Molecular genetic investigation towards functions of imprinted genes in reproduction and seed development in Arabidopsis thaliana
Ryder, Peter Michael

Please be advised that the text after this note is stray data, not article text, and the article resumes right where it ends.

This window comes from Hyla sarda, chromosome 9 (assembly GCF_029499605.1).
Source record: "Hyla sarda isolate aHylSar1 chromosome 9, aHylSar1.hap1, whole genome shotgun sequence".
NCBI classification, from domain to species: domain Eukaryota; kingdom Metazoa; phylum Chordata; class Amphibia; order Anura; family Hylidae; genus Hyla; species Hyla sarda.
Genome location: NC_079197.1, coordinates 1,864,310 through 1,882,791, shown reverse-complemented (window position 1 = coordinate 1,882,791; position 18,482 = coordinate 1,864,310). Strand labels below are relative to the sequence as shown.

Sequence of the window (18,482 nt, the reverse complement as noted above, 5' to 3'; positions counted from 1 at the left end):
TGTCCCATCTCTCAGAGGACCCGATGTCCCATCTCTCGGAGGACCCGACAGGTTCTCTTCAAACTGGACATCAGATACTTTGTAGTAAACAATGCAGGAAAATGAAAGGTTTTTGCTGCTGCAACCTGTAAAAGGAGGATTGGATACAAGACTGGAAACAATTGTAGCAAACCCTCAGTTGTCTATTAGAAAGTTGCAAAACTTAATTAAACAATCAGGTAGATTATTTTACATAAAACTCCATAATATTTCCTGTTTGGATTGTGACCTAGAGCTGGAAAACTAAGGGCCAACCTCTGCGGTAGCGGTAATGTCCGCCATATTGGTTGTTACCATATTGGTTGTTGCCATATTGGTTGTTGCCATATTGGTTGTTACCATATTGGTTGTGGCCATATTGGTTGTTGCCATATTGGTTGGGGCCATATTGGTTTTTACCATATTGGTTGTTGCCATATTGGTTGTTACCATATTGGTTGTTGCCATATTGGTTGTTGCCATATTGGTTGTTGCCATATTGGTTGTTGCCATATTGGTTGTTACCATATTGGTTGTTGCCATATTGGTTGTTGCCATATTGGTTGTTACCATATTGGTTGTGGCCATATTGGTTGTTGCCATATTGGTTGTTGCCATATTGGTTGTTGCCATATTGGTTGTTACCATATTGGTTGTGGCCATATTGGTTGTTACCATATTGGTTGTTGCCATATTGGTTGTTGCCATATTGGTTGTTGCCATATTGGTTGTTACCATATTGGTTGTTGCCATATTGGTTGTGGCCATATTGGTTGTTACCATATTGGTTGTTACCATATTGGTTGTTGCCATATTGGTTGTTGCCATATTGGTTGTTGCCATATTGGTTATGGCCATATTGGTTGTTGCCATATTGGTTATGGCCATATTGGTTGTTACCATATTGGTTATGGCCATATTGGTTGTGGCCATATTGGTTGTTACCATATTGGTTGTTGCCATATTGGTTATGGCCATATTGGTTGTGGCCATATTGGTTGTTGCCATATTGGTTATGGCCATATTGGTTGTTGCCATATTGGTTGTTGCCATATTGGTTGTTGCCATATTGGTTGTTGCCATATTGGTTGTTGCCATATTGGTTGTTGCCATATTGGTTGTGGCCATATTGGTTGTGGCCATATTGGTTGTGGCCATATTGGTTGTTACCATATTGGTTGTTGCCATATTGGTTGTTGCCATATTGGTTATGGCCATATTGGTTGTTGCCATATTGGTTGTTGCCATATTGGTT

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In flowering plants and placental mammals a subset of genes known as imprinted genes display full or partial suppression or activation to one of its alleles in a parent of origin dependent manner. During maternal and paternal gametogenesis in plants, epigenetic marks are applied that consequentially alter the regulation of specific alleles and upon fertilisation these marks contribute monoallelic expression patterns. Predominantly, imprinting is considered to occur within the endosperm, a terminal tissue which acts to nourish endosperm development. Reports have demonstrated that a small number of imprinted genes are essential for correct seed development and with the aid of next generation transcriptomic screens the number of discovered candidate imprinted genes has increased. However, functional roles could not be discovered for the majority of these imprinted genes which leads to uncertainty regarding the true evolutionary role towards the selection of genomic imprinting. A portion of this thesis focused on investigating whether changing environments affected the expression and imprinted status of imprinted genes. Of seventeen imprinted genes tested, nine displayed significant expression differences in response to changes in temperature. From these genes, the POLYAMINE UPTAKE TRANSPORTER 1 (PUT1) gene displayed temperature mediated loss of imprinting. In addition, a loss-of-function screen was conducted on imprinted genes which displayed signatures of Positive Darwinian Selection (PDS) in their coding sequences in order to screen for functional roles during seed development. From this screen, one promising candidate mutant emerged named short filaments-1 (sfi-1). sfi-1 displayed a loss of functional filament elongation and decreased seed size compared to wild type (WT) plants. Finally, an efficient targeted mutagenesis strategy was also generated using the Cas9/sgRNA system in order to create novel, null or hypomorphic mutants in Arabidopsis thaliana. Using the system described in this thesis efficient targeted mutations were generated in the METHYLTRANSFERASE (MET1) and TRANSPARENT TESTA GLABRA 1 (TTG1) genes in both a diploid and tetraploid background. Altogether this thesis revealed a potential new role for the imprinted gene SFI as a regulator of mature seed size and filament elongation. In addition, it also provides us with an efficient tool for genome editing in Arabidopsis thaliana for future investigations.
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